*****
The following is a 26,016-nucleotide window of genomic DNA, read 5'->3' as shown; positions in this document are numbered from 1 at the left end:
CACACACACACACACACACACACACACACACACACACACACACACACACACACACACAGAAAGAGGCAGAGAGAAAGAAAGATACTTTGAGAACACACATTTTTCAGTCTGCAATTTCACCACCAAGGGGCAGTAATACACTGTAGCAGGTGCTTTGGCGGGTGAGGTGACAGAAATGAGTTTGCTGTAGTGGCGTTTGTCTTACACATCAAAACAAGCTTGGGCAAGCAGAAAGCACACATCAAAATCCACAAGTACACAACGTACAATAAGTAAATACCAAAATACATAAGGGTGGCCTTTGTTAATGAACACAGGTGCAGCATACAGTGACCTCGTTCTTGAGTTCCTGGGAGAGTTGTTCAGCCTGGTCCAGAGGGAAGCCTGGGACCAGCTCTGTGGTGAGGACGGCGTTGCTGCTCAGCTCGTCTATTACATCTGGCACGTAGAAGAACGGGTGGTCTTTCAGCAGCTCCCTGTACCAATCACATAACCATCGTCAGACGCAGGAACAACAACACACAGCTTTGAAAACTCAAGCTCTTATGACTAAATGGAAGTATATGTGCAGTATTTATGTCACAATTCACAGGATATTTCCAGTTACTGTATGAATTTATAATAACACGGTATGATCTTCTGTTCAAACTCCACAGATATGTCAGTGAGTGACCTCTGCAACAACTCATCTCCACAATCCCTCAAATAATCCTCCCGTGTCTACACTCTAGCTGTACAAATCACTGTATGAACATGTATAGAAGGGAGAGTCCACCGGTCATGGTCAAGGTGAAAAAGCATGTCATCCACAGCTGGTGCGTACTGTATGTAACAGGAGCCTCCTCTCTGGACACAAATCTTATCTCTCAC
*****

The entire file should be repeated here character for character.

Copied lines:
The following is a 26,016-nucleotide window of genomic DNA, read 5'->3' as shown; positions in this document are numbered from 1 at the left end:
CACACACACACACACACACACACACACACACACACACACACACACACACACACACACAGAAAGAGGCAGAGAGAAAGAAAGATACTTTGAGAACACACATTTTTCAGTCTGCAATTTCACCACCAAGGGGCAGTAATACACTGTAGCAGGTGCTTTGGCGGGTGAGGTGACAGAAATGAGTTTGCTGTAGTGGCGTTTGTCTTACACATCAAAACAAGCTTGGGCAAGCAGAAAGCACACATCAAAATCCACAAGTACACAACGTACAATAAGTAAATACCAAAATACATAAGGGTGGCCTTTGTTAATGAACACAGGTGCAGCATACAGTGACCTCGTTCTTGAGTTCCTGGGAGAGTTGTTCAGCCTGGTCCAGAGGGAAGCCTGGGACCAGCTCTGTGGTGAGGACGGCGTTGCTGCTCAGCTCGTCTATTACATCTGGCACGTAGAAGAACGGGTGGTCTTTCAGCAGCTCCCTGTACCAATCACATAACCATCGTCAGACGCAGGAACAACAACACACAGCTTTGAAAACTCAAGCTCTTATGACTAAATGGAAGTATATGTGCAGTATTTATGTCACAATTCACAGGATATTTCCAGTTACTGTATGAATTTATAATAACACGGTATGATCTTCTGTTCAAACTCCACAGATATGTCAGTGAGTGACCTCTGCAACAACTCATCTCCACAATCCCTCAAATAATCCTCCCGTGTCTACACTCTAGCTGTACAAATCACTGTATGAACATGTATAGAAGGGAGAGTCCACCGGTCATGGTCAAGGTGAAAAAGCATGTCATCCACAGCTGGTGCGTACTGTATGTAACAGGAGCCTCCTCTCTGGACACAAATCTTATCTCTCAC